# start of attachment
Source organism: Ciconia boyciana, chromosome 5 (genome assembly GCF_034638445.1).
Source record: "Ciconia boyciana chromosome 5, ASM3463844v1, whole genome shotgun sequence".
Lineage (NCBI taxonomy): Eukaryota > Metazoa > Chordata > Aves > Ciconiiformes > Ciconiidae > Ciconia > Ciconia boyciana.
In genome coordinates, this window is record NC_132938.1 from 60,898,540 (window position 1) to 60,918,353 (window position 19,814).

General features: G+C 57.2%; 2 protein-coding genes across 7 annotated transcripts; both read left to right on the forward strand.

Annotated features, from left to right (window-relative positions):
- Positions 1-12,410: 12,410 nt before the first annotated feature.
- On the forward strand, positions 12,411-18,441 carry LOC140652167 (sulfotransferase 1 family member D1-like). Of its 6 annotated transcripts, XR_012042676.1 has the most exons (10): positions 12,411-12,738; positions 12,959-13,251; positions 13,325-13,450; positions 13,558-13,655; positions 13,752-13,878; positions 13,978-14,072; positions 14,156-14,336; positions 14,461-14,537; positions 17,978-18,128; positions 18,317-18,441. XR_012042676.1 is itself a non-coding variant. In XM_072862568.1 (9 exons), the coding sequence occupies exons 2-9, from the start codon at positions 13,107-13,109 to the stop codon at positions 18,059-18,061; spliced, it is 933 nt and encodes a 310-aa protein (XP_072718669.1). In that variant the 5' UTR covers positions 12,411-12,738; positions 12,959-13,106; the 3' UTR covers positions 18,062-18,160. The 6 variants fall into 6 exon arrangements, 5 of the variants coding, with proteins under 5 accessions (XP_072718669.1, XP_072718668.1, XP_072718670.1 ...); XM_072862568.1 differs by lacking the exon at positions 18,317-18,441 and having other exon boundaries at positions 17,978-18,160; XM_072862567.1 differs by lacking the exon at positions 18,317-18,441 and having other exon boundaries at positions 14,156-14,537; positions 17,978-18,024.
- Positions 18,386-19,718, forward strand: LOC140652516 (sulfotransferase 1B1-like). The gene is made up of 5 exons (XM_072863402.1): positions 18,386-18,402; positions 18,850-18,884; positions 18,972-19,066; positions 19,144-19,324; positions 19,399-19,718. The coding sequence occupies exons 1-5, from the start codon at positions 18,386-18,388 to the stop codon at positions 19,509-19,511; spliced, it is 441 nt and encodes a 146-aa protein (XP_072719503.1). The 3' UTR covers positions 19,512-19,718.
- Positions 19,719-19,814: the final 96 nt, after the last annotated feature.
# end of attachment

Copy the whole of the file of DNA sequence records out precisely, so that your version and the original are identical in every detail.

Source organism: Ciconia boyciana, chromosome 5 (genome assembly GCF_034638445.1).
Source record: "Ciconia boyciana chromosome 5, ASM3463844v1, whole genome shotgun sequence".
Lineage (NCBI taxonomy): Eukaryota > Metazoa > Chordata > Aves > Ciconiiformes > Ciconiidae > Ciconia > Ciconia boyciana.
In genome coordinates, this window is record NC_132938.1 from 60,898,540 (window position 1) to 60,918,353 (window position 19,814).

General features: G+C 57.2%; 2 protein-coding genes across 7 annotated transcripts; both read left to right on the forward strand.

Annotated features, from left to right (window-relative positions):
- Positions 1-12,410: 12,410 nt before the first annotated feature.
- On the forward strand, positions 12,411-18,441 carry LOC140652167 (sulfotransferase 1 family member D1-like). Of its 6 annotated transcripts, XR_012042676.1 has the most exons (10): positions 12,411-12,738; positions 12,959-13,251; positions 13,325-13,450; positions 13,558-13,655; positions 13,752-13,878; positions 13,978-14,072; positions 14,156-14,336; positions 14,461-14,537; positions 17,978-18,128; positions 18,317-18,441. XR_012042676.1 is itself a non-coding variant. In XM_072862568.1 (9 exons), the coding sequence occupies exons 2-9, from the start codon at positions 13,107-13,109 to the stop codon at positions 18,059-18,061; spliced, it is 933 nt and encodes a 310-aa protein (XP_072718669.1). In that variant the 5' UTR covers positions 12,411-12,738; positions 12,959-13,106; the 3' UTR covers positions 18,062-18,160. The 6 variants fall into 6 exon arrangements, 5 of the variants coding, with proteins under 5 accessions (XP_072718669.1, XP_072718668.1, XP_072718670.1 ...); XM_072862568.1 differs by lacking the exon at positions 18,317-18,441 and having other exon boundaries at positions 17,978-18,160; XM_072862567.1 differs by lacking the exon at positions 18,317-18,441 and having other exon boundaries at positions 14,156-14,537; positions 17,978-18,024.
- Positions 18,386-19,718, forward strand: LOC140652516 (sulfotransferase 1B1-like). The gene is made up of 5 exons (XM_072863402.1): positions 18,386-18,402; positions 18,850-18,884; positions 18,972-19,066; positions 19,144-19,324; positions 19,399-19,718. The coding sequence occupies exons 1-5, from the start codon at positions 18,386-18,388 to the stop codon at positions 19,509-19,511; spliced, it is 441 nt and encodes a 146-aa protein (XP_072719503.1). The 3' UTR covers positions 19,512-19,718.
- Positions 19,719-19,814: the final 96 nt, after the last annotated feature.